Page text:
Body Organization

Science, Grade 6

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Table Of Contents: Body Organization

1. Levels of Organization - Organ Systems
The human body is a collection of interacting organ systems. Some of those systems are the cardiovascular system, the digestive system and the nervous system. These organ systems work together to sustain life in the human body.
2. Levels of Organization - Organs.
Within organ systems, each organ has a different function or set of functions. For example, as food travels through the digestive system, the organs of the digestive tract break down the food into nutrients the body can use and waste products the body doesn’t need. The pancreas helps us process sugar by producing insulin while the liver processes fats and produces cholesterol, among other substances.
3. Levels of Organization - Tissues
Each organ is made up of tissues that support the organ function. There are four types of organ tissues: epithelium, connective, muscle and nerve tissue.
4. Levels of Organization - Cells
Tissues are collections of cells of different types that interact to support the function of the tissues, organs and overall organ system.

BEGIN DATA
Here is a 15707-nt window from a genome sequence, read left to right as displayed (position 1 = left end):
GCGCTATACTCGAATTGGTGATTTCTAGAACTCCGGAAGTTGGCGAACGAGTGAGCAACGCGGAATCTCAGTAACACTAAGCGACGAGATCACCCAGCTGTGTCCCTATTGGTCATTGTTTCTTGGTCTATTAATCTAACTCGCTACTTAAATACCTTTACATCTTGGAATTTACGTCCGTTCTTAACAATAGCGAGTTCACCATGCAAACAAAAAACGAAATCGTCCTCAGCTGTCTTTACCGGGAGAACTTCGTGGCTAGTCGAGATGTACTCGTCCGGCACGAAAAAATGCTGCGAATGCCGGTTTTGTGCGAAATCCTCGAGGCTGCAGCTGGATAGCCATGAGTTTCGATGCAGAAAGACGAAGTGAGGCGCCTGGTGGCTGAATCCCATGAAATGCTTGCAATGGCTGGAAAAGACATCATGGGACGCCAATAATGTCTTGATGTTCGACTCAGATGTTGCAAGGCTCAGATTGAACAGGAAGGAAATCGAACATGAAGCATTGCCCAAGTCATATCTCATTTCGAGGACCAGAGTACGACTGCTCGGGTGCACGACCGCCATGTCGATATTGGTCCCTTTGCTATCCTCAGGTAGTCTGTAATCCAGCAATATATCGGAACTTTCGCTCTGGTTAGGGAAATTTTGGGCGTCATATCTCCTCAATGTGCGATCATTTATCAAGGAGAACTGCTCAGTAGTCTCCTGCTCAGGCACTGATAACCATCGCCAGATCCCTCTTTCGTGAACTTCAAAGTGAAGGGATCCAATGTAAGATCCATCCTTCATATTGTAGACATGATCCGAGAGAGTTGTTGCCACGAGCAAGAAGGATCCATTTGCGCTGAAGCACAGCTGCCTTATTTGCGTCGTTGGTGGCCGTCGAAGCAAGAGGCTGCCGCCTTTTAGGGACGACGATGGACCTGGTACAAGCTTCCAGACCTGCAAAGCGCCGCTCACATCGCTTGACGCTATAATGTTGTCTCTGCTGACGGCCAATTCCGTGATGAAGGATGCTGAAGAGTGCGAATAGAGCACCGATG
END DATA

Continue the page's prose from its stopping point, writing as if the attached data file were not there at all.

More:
5. Homeostasis Principle
Our organ systems work constantly to keep every aspect of the system stable and functioning well. The organ systems are challenged by changes from inside and outside the body and must help the body adjust to those changes and keep the organs functioning effectively. This ongoing effort by the body to maintain a stable internal environment in the face of change is known as the principle of homeostasis.
6. Homeostasis Example - Temperature Regulation
Human body temperature is regulated very tightly to keep it to 98.6 degrees Fahrenheit by an internal thermostat found at the base of the brain. If your body gets too cold, you shiver to generate heat and regain your normal body temperature. If your body gets too warm, the blood vessels dilate and you also sweat to regain normal temperature. These methods of adjusting to body temperature help your body systems maintain homeostasis despite changing external conditions.